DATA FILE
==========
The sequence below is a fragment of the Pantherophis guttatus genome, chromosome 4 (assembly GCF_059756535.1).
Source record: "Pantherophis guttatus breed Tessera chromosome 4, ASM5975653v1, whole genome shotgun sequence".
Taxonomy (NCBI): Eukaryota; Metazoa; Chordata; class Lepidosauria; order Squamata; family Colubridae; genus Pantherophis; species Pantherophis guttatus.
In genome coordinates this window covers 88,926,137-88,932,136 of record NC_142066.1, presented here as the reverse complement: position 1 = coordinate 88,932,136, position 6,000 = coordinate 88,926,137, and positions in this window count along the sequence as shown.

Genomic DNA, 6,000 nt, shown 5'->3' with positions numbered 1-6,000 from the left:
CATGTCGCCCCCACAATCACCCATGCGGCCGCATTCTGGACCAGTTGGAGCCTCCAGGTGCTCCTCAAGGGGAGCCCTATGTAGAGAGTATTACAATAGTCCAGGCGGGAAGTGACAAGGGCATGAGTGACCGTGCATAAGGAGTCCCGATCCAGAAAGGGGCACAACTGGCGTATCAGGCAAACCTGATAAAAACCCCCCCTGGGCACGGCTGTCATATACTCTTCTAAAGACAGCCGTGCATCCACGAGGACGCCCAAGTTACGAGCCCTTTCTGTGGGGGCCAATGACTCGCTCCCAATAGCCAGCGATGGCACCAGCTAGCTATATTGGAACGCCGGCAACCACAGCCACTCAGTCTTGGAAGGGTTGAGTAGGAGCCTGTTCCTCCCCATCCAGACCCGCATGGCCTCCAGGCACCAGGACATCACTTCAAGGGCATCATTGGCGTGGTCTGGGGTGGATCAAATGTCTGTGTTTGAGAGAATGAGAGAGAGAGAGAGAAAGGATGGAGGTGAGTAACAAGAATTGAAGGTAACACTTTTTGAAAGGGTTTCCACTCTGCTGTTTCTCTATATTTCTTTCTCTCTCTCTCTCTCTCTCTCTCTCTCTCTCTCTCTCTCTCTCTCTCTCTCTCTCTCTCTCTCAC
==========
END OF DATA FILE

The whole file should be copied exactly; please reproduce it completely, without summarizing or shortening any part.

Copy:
The sequence below is a fragment of the Pantherophis guttatus genome, chromosome 4 (assembly GCF_059756535.1).
Source record: "Pantherophis guttatus breed Tessera chromosome 4, ASM5975653v1, whole genome shotgun sequence".
Taxonomy (NCBI): Eukaryota; Metazoa; Chordata; class Lepidosauria; order Squamata; family Colubridae; genus Pantherophis; species Pantherophis guttatus.
In genome coordinates this window covers 88,926,137-88,932,136 of record NC_142066.1, presented here as the reverse complement: position 1 = coordinate 88,932,136, position 6,000 = coordinate 88,926,137, and positions in this window count along the sequence as shown.

Genomic DNA, 6,000 nt, shown 5'->3' with positions numbered 1-6,000 from the left:
CATGTCGCCCCCACAATCACCCATGCGGCCGCATTCTGGACCAGTTGGAGCCTCCAGGTGCTCCTCAAGGGGAGCCCTATGTAGAGAGTATTACAATAGTCCAGGCGGGAAGTGACAAGGGCATGAGTGACCGTGCATAAGGAGTCCCGATCCAGAAAGGGGCACAACTGGCGTATCAGGCAAACCTGATAAAAACCCCCCCTGGGCACGGCTGTCATATACTCTTCTAAAGACAGCCGTGCATCCACGAGGACGCCCAAGTTACGAGCCCTTTCTGTGGGGGCCAATGACTCGCTCCCAATAGCCAGCGATGGCACCAGCTAGCTATATTGGAACGCCGGCAACCACAGCCACTCAGTCTTGGAAGGGTTGAGTAGGAGCCTGTTCCTCCCCATCCAGACCCGCATGGCCTCCAGGCACCAGGACATCACTTCAAGGGCATCATTGGCGTGGTCTGGGGTGGATCAAATGTCTGTGTTTGAGAGAATGAGAGAGAGAGAGAGAAAGGATGGAGGTGAGTAACAAGAATTGAAGGTAACACTTTTTGAAAGGGTTTCCACTCTGCTGTTTCTCTATATTTCTTTCTCTCTCTCTCTCTCTCTCTCTCTCTCTCTCTCTCTCTCTCTCTCTCTCTCTCTCTCTCTCTCAC